Resolve: The National Infertility Association reports that a total of 15 states (as of Nov. 2012) require some sort of insurance coverage for fertility treatments. But much variation exists as to what qualifies. Therefore, you need to check with your specific state and specific insurance carrier. The American Society of Reproductive Medicine website also offers details about state policies. Even insurers who do cover treatment usually have limits on what’s covered and how many cycles will qualify. If your treatment isn’t covered, it’s worth asking the fertility clinic if they offer any discounts for self-paying customers.
If your insurance doesn’t provide fertility benefits and you’re paying out-of-pocket, you might be tempted by clinics that offer to refund your fees if the procedure doesn’t work. There are a variety of shared risk, refund and guaranteed programs worth exploring. Many of these require you to pay for a certain number of cycles up front. If you get pregnant in the first cycle, you may only get a partial refund or none at all, while if you don’t get pregnant by the time your prepaid period ends, you will be able to get some or all of your investment back. However, there are very stringent requirements to qualify for this so be sure to get all of the facts up front. Some offer the programs only to women under a certain age and who are undergoing their first cycle. Also realize that some IVF candidates may become pregnant but then miscarry, which will disqualify them from getting a refund.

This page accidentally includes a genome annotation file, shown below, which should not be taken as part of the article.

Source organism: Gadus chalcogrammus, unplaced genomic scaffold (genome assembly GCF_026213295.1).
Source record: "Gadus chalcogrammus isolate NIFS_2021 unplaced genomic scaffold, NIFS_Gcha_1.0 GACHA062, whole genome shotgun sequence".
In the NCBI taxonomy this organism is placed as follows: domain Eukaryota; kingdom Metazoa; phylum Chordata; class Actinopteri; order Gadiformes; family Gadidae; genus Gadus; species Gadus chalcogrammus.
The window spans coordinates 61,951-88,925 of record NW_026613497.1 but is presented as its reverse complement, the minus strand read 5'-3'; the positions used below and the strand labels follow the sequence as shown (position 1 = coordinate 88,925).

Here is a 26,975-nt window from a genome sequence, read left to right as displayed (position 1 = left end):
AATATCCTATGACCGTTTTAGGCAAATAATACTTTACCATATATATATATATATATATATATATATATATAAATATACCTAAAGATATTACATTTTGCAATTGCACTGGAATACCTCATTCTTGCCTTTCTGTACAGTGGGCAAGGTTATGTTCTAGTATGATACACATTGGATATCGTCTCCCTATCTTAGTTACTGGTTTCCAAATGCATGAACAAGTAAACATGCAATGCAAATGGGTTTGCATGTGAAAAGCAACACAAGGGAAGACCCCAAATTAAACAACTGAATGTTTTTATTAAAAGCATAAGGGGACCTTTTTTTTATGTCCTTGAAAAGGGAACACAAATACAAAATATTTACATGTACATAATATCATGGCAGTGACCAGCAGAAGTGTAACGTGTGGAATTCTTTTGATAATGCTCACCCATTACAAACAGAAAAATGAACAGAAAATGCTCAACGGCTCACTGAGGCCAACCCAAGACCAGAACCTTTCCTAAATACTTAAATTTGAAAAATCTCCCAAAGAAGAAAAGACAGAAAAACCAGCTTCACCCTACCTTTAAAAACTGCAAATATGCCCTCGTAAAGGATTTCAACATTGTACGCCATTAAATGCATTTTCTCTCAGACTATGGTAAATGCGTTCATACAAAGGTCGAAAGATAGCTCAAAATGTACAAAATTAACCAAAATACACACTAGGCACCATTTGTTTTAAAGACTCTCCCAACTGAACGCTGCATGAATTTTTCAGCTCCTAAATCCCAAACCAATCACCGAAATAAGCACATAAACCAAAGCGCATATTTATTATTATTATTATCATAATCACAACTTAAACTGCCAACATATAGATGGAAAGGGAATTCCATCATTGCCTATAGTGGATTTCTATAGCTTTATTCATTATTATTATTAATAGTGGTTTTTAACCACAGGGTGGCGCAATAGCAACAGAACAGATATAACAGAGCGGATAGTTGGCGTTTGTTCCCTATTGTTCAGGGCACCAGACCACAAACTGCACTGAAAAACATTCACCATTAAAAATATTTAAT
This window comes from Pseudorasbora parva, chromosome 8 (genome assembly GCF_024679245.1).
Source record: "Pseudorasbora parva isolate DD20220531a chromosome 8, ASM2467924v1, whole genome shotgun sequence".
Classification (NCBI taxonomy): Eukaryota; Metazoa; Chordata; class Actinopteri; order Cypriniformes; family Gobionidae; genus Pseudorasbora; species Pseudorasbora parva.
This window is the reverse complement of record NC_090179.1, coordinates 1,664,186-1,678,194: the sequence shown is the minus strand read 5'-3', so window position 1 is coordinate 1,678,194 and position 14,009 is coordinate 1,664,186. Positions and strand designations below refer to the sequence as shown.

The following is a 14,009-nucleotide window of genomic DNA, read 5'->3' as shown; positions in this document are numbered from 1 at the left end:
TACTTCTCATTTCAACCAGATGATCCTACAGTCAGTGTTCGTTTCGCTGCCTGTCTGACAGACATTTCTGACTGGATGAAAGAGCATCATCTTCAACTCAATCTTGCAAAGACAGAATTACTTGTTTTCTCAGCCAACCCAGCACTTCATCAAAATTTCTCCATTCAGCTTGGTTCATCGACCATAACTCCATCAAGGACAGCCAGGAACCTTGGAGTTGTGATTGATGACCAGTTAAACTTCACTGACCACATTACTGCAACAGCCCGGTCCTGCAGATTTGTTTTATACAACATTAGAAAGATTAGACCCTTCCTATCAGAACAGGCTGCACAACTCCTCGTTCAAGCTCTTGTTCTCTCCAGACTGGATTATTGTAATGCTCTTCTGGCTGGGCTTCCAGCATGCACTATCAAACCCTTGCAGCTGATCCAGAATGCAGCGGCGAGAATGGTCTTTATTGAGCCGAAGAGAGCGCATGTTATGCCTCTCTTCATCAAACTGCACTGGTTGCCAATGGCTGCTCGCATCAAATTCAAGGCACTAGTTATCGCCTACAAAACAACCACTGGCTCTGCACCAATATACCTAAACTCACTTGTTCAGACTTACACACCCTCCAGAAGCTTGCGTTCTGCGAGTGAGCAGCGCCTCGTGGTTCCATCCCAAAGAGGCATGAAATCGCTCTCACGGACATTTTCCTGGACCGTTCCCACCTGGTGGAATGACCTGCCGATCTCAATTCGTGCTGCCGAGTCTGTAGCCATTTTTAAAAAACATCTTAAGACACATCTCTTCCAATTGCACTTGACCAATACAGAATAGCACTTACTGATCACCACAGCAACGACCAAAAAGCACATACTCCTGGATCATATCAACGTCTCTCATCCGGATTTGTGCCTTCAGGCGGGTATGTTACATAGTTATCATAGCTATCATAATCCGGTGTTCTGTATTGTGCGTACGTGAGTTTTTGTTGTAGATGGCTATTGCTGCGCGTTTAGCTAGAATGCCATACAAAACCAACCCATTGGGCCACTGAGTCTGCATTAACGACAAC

Cost for IVF